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16 days later…

It’s been more than two weeks since the stock market started having convulsions that had a similar effect on investors and wealth builders and so two important questions should be asked.

The first is what’s likely to happen going forward? And more importantly, what’s the take-home lesson from the experience?

Coincidentally, two weeks ago I started a Super Show on radio station 2GB, which runs between 9pm and 10pm Monday to Thursday and it basically is a question-and-answer show. I like to think of it as super and Switzer meets Frasier, as we do late-night calls not on your life problems but on your super challenges.

And the experience has shown me how reactive many of us can be to the bad news that the media carries, especially when it deals with our shares and super.

Quick reaction

One caller had gone to cash on the Monday after the Friday market slump, which was made worse by S&P’s downgrade of the US credit rating from AAA to AA+. However, after the amazing rebound on the Tuesday from 5.5 per cent down to end up 1.2 per cent, the poor caller was wondering if she had done the right thing!

Of course the answer was probably yes. She had stuffed up, but who knows because I don’t know her exact goals, her circumstances and her appetite for risk. Her biggest mistake might have been being exposed to a growth option in her super fund in the first place. 

Don’t ignore super

Unfortunately, because of the disinterest in and the complexity of super, too many people are flying blind on an asset, which has the potential to be a party boy’s or party girl’s greatest friend.

These sorts of people if they do it too long and never embrace the responsibility of marriage, kids and mortgages in their 30s, will at least have an untouchable super fund growing and waiting for them after 45 years of work and partying!

And if these unusual sorts of people get into salary sacrifice early, there could be millions waiting for them at age 65. In addition, because they have played up for most of their lives, they will probably avoid the great super anxiety outcome — outliving the balances in their super! 

What’s ahead?

So, with this on board, let’s address the two post-mini-crash key questions.

Firstly, on what will happen going forward, I expect more volatility is likely and provided there’s no really bad news from Europe on debts and bonds and the US economy, then the market will trade sideways with ups and downs in a reasonably tight range.

The leaders of France and Germany had a chance to impress markets on Tuesday but failed to come up with a strong commitment for Eurobonds, which disappointed traders. They thought there were enough funds for bond bailout strategies, which again annoyed market experts and they came up with a financial transactions tax.

Taxes never excite the investment community. Out of 10, these guys managed a four when an eight or nine was needed. A 10 would have been great but that’s expecting too much of Europeans attempting to do what history has shown is generally beyond them — agreement. 

Good news out of the US

On the flipside, the US came up with a better-than-expected industrial output figure for July and that was the best result in seven months and retailers such as Walmart reported much better than expected. This gives me hope that the US will dodge a double dip recession, which helped the stock market sell-off big time.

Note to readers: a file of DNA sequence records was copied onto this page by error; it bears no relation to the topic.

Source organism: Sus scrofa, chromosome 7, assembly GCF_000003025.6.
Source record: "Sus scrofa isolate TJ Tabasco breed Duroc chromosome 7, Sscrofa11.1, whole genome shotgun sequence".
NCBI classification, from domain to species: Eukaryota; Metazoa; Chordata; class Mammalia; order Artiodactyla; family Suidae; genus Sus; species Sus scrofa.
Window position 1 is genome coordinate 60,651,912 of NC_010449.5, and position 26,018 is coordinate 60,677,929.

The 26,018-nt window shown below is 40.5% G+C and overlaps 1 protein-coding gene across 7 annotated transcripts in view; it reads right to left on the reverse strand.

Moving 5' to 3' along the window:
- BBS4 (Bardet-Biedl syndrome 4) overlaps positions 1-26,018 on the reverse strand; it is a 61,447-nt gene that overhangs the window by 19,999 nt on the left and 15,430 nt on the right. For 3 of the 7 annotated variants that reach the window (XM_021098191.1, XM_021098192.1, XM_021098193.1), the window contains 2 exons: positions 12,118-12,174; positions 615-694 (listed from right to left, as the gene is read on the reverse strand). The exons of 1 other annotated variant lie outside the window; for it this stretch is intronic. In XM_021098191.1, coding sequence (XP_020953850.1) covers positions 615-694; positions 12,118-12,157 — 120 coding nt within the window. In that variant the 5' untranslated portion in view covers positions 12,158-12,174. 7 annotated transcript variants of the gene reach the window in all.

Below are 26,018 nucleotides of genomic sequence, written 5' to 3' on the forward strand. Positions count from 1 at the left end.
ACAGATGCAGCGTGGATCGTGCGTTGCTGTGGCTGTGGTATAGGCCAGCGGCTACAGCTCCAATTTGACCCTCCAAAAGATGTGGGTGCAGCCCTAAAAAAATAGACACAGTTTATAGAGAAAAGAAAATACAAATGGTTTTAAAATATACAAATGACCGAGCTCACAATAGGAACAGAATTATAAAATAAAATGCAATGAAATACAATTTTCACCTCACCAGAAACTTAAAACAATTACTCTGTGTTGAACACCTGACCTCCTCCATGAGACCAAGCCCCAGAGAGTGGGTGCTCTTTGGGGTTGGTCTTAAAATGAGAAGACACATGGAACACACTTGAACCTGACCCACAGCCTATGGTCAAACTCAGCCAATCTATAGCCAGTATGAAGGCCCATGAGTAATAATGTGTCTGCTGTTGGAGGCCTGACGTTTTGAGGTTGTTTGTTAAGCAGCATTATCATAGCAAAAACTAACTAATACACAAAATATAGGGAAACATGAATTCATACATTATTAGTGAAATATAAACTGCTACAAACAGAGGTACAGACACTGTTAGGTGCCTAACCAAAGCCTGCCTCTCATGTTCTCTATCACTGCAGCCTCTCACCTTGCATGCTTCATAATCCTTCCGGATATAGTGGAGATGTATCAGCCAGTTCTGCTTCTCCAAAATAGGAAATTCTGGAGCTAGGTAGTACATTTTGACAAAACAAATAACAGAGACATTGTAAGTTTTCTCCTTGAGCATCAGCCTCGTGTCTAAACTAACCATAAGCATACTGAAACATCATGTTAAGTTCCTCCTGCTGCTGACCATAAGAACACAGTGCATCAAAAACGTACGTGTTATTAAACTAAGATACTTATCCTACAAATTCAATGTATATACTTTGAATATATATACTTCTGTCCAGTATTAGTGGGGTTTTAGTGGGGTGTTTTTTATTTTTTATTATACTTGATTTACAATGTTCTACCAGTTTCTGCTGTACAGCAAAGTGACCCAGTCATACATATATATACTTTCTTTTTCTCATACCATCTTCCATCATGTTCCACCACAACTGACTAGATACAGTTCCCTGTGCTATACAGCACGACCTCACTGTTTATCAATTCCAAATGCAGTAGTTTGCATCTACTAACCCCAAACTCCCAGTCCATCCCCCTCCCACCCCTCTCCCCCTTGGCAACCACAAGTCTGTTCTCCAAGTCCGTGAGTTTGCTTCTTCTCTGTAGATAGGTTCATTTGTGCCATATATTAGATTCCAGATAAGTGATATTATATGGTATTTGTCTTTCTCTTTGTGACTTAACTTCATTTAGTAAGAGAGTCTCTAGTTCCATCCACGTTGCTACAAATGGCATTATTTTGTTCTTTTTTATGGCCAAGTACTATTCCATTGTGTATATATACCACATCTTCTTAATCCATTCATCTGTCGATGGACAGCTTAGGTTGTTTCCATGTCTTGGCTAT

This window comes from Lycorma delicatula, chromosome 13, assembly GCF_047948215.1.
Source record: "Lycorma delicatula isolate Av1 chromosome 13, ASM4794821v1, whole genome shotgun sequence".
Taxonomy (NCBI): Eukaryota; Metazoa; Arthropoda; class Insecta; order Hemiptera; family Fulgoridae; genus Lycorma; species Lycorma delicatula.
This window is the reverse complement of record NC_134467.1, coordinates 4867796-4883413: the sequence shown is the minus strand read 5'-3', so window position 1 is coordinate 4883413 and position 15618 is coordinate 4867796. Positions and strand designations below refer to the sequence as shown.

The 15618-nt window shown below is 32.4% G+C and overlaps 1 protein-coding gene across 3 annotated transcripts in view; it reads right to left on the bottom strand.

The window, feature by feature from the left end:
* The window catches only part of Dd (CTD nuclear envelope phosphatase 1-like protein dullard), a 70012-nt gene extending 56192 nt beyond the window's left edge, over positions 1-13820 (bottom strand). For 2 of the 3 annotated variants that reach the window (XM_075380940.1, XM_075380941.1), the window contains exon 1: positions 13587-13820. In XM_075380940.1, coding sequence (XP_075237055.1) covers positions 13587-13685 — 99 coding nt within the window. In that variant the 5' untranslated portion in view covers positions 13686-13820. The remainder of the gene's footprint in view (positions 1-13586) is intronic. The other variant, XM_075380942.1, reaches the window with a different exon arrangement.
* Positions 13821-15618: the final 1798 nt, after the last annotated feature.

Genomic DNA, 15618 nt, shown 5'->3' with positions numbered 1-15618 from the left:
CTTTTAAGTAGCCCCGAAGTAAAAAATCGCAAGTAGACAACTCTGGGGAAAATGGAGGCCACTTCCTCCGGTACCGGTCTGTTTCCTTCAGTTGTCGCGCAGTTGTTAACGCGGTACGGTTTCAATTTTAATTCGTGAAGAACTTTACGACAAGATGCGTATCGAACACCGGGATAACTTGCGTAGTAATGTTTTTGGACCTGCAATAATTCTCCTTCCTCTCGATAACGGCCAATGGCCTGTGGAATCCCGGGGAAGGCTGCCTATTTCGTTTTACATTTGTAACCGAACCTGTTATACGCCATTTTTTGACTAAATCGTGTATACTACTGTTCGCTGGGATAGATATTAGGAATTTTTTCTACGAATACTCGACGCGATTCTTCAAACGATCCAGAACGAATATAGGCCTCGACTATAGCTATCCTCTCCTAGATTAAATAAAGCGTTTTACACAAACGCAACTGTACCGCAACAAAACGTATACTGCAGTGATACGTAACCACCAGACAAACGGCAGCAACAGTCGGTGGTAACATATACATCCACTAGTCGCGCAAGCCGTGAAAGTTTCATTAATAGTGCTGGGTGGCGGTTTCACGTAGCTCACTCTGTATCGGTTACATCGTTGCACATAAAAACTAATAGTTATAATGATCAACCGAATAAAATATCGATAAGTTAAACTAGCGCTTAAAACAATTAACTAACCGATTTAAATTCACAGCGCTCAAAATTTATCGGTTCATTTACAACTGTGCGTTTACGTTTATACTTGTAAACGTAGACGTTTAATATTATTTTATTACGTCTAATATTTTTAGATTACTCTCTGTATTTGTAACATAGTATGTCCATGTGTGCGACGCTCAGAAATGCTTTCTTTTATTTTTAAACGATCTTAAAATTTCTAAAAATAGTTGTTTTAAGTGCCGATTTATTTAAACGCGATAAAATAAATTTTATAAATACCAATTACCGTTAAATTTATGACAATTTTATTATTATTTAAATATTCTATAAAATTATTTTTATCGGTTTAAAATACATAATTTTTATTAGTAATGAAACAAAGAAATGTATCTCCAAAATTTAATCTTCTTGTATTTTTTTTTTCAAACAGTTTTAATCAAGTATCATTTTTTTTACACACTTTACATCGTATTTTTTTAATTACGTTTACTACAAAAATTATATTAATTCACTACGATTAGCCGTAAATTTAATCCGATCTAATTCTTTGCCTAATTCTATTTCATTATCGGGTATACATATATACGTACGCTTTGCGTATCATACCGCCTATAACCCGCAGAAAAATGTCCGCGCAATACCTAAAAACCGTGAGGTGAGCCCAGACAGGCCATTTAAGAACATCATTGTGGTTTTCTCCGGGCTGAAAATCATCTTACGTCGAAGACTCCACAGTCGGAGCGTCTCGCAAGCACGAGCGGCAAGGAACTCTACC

By the way, the credit ratings agency, Fitch, kept the AAA-rating on the US and all of this positive US news weighs against the negatives of Europe and this battle — positives versus negatives — will go for most of the year. 

Investment strategies

I know positives will eventually KO negatives but it’s a question of when? And this brings me to the take home message and the answer to the second question.

I will answer it with another question — did you buy CBA at $43 or so last week? If you didn’t, the market probably spooked you, yet a lot of professionals did — they couldn’t resist it. These people have an investment strategy to buy great companies when they’re cheap and hang onto them until they’re not cheap.

Others buy in a similar way and just hold and that can work too, but both groups have a set strategy, which history says will work over time. The choppers and the changers are the panicky punters and they make too many mistakes. 

Buying opportunity

In 2008 the guys at Vanguard showed me a graph of what happened to $10,000 between 1970 and 2007 if it was fully invested in the stock market and the proceeds were re-invested. The end-result was $601,747 for US shares and $453,155 for Aussie shares, while cash brought $310,485.

By the way, that happened despite many crashes, corrections and worrying days where the newspapers carried chilling headlines such as ‘Shares Bloodbath’ and ‘Super Crushed’.

In the short-term we worry but in the long-term, provided you have a good strategy, you should be confident.

On my SWITZER program on Sky News Business Channel, I asked what’s the opposite of a shares bloodbath? I eventually worked out the answer when we saw the stock market rebound — it’s a buying opportunity!

For advice you can trust book a complimentary first appointment with Switzer Financial Services today.

Important information: This content has been prepared without taking account of the objectives, financial situation or needs of any particular individual. It does not constitute formal advice. For this reason, any individual should, before acting, consider the appropriateness of the information, having regard to the individual’s objectives, financial situation and needs and, if necessary, seek appropriate professional advice.

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Published on: Monday, August 22, 2011

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